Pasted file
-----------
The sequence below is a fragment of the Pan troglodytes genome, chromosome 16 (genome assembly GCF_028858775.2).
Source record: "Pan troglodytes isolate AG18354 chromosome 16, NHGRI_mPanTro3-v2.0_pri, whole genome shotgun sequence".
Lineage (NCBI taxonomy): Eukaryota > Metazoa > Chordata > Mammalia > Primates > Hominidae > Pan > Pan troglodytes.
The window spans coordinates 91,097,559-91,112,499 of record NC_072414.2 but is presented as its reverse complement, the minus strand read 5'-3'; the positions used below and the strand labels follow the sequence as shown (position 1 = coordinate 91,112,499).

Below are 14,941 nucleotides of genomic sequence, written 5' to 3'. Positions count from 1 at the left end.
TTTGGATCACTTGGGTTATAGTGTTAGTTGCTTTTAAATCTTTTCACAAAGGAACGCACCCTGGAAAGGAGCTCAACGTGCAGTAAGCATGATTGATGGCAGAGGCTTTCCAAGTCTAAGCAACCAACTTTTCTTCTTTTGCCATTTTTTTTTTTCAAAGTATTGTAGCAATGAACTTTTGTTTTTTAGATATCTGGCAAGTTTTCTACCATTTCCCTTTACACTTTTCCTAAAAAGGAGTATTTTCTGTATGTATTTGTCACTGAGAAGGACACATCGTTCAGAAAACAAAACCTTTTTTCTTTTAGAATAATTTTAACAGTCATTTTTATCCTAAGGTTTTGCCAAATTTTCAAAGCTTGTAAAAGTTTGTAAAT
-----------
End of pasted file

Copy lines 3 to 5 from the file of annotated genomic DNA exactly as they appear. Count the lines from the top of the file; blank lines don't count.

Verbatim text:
Lineage (NCBI taxonomy): Eukaryota > Metazoa > Chordata > Mammalia > Primates > Hominidae > Pan > Pan troglodytes.
The window spans coordinates 91,097,559-91,112,499 of record NC_072414.2 but is presented as its reverse complement, the minus strand read 5'-3'; the positions used below and the strand labels follow the sequence as shown (position 1 = coordinate 91,112,499).

Below are 14,941 nucleotides of genomic sequence, written 5' to 3'. Positions count from 1 at the left end.